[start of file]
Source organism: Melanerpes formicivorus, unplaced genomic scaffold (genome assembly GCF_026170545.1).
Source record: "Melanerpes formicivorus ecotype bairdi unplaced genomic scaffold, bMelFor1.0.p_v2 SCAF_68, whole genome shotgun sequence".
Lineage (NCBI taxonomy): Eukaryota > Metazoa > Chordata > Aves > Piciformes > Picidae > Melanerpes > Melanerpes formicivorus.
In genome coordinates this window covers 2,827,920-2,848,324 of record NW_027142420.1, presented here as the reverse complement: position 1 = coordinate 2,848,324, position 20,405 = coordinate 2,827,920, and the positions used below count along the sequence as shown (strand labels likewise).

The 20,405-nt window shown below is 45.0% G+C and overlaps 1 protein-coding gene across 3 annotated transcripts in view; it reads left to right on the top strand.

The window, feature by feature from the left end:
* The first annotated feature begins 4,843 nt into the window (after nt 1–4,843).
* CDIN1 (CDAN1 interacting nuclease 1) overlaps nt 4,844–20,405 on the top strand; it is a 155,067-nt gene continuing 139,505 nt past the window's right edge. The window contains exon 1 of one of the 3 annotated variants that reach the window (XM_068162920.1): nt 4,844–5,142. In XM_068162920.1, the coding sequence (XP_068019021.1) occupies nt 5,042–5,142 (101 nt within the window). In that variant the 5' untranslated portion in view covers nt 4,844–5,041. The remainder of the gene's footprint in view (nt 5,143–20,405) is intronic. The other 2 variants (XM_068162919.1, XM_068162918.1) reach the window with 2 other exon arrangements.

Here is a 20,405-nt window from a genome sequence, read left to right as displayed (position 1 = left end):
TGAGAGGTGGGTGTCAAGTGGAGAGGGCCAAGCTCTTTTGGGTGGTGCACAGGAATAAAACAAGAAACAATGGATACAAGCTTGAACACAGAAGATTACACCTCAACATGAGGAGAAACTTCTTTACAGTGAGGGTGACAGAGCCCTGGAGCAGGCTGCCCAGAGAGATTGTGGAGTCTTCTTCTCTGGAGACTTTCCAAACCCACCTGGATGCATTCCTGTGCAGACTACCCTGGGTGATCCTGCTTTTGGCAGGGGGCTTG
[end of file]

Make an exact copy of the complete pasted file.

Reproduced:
Source organism: Melanerpes formicivorus, unplaced genomic scaffold (genome assembly GCF_026170545.1).
Source record: "Melanerpes formicivorus ecotype bairdi unplaced genomic scaffold, bMelFor1.0.p_v2 SCAF_68, whole genome shotgun sequence".
Lineage (NCBI taxonomy): Eukaryota > Metazoa > Chordata > Aves > Piciformes > Picidae > Melanerpes > Melanerpes formicivorus.
In genome coordinates this window covers 2,827,920-2,848,324 of record NW_027142420.1, presented here as the reverse complement: position 1 = coordinate 2,848,324, position 20,405 = coordinate 2,827,920, and the positions used below count along the sequence as shown (strand labels likewise).

The 20,405-nt window shown below is 45.0% G+C and overlaps 1 protein-coding gene across 3 annotated transcripts in view; it reads left to right on the top strand.

The window, feature by feature from the left end:
* The first annotated feature begins 4,843 nt into the window (after nt 1–4,843).
* CDIN1 (CDAN1 interacting nuclease 1) overlaps nt 4,844–20,405 on the top strand; it is a 155,067-nt gene continuing 139,505 nt past the window's right edge. The window contains exon 1 of one of the 3 annotated variants that reach the window (XM_068162920.1): nt 4,844–5,142. In XM_068162920.1, the coding sequence (XP_068019021.1) occupies nt 5,042–5,142 (101 nt within the window). In that variant the 5' untranslated portion in view covers nt 4,844–5,041. The remainder of the gene's footprint in view (nt 5,143–20,405) is intronic. The other 2 variants (XM_068162919.1, XM_068162918.1) reach the window with 2 other exon arrangements.

Here is a 20,405-nt window from a genome sequence, read left to right as displayed (position 1 = left end):
TGAGAGGTGGGTGTCAAGTGGAGAGGGCCAAGCTCTTTTGGGTGGTGCACAGGAATAAAACAAGAAACAATGGATACAAGCTTGAACACAGAAGATTACACCTCAACATGAGGAGAAACTTCTTTACAGTGAGGGTGACAGAGCCCTGGAGCAGGCTGCCCAGAGAGATTGTGGAGTCTTCTTCTCTGGAGACTTTCCAAACCCACCTGGATGCATTCCTGTGCAGACTACCCTGGGTGATCCTGCTTTTGGCAGGGGGCTTG